“This explains the east-west divide; most of the trees in the east are young, grow fast and reach a size where fertility increases, so any indirect impact of the climate that stimulates their growth also increases seed production “, explains in a note the professor of environmental sciences at Duke University (USA) and study co-author, James S. Clark. “We see the opposite happening with the oldest and largest trees in the west. There are small and large trees in both regions, of course, but they differ enough in their size structure to respond in different ways, ”he details. The problem with this is that the North American forest landscape could change dramatically in the future.
Forest vulnerability to pests has increased more than other traditional enemies of the forest, such as fire or wind
In Europe, a recently published work has studied the impact of climate change on the vulnerability of the forest to the attacks of its three usual enemies (in addition to humans): fire, wind and pests. Based on the use of the satellite of forests from the Urals in Russia to Ireland and databases of the three types of events since 1978, scientists were able to create a vulnerability index of European forests, understood by such as the biomass fraction forest that could be lost if one of these disturbances occurs. Later, they related it to the climate observed at this time.
In absolute terms, the greatest dangers continue to be fires and wind storms, but exposure and vulnerability to pests have grown at a higher rate in these 40 years than the other two threats. The authors estimate that almost 60% of the European forest biomass (which occupies about two million square kilometers, one third of the European soil) is vulnerable to wind blows, fires, insect outbreaks or a combination of these.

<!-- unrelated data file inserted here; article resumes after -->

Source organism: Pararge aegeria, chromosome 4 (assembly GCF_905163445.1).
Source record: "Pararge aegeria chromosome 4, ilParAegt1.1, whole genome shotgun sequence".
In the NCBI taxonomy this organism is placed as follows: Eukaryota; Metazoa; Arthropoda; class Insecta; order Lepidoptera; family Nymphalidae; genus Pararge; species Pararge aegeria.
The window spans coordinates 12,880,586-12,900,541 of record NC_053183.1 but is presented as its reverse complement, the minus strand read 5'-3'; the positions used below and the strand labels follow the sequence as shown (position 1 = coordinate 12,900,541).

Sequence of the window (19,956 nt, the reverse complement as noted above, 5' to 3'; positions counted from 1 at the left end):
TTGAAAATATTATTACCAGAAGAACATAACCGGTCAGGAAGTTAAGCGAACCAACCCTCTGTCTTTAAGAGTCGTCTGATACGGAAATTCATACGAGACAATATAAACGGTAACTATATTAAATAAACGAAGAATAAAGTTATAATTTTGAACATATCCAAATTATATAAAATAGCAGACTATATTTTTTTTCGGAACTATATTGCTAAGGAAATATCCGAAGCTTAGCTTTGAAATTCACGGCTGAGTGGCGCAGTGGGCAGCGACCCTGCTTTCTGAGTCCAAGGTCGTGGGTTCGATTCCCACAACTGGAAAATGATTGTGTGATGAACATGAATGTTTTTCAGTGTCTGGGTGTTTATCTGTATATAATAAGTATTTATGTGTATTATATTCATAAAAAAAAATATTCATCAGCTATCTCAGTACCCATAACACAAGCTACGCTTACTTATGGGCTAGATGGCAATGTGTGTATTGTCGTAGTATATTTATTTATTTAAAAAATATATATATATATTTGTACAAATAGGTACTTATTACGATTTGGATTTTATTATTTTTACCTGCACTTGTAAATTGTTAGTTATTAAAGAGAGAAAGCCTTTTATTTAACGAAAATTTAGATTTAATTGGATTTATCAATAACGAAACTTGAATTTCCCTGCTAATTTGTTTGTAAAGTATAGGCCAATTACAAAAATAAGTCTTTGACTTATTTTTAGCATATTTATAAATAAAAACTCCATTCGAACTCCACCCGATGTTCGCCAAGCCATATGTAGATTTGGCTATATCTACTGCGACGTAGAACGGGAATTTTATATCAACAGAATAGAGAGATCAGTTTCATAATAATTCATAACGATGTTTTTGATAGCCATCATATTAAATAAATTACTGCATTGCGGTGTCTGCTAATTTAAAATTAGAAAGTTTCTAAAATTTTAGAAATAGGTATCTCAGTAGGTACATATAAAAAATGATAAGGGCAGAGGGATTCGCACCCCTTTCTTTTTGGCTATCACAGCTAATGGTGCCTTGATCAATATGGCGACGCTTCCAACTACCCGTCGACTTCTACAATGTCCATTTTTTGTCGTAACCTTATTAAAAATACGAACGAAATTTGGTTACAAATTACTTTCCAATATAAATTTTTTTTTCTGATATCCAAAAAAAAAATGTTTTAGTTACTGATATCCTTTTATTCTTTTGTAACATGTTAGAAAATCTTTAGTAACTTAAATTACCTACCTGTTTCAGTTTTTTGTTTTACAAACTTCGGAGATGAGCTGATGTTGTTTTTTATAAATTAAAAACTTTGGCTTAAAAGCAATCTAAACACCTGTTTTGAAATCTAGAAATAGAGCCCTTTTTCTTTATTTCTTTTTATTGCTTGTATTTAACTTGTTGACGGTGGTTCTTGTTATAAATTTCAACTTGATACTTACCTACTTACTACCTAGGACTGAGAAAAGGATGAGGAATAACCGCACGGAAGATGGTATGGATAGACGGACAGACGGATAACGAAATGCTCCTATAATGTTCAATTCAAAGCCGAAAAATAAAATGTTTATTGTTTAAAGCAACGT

“Such increased vulnerability seems to be largely driven by the increase in temperature, which is the dominant factor in 91% of the area,” the researcher from the Joint Research Center (JRC) of the European Commission explained in an email. lead study author Giovanni Forzieri. The general increase in temperature on the one hand and, on the other, the influence of heat on exposure to pests could explain the trend. The process seemed to be accentuated around the year 2000, which corresponds to a thermal anomaly of up to 0.5º compared to the average from 1970 to 1990. “This suggests that, around the year 2000, the temperature reached a turning point that altered substantially the resistance of forests to outbreaks of pests ”, details Forzieri.
The work, published in Nature Communications, also detected an edge effect. “The cold climates forests of Finland, the north of European Russia and the Alps and also to a certain extent those of hot and arid environments in the interior of the Iberian Peninsula emerge as especially fragile ecosystems. They are characterized by a high overall vulnerability and a progressive intensification due to changes in the climate ”, concludes the JRC scientist.
“There will be areas, such as the coldest, that will be favored by climate change,” says the forestry researcher at the Pablo de Olavide University and co-author of the first of the studies Raúl Sánchez Salguero. But in other regions, such as the Mediterranean basin, limiting conditions will accumulate. For him, “there may be other forests, but they will no longer be the ones there are now.”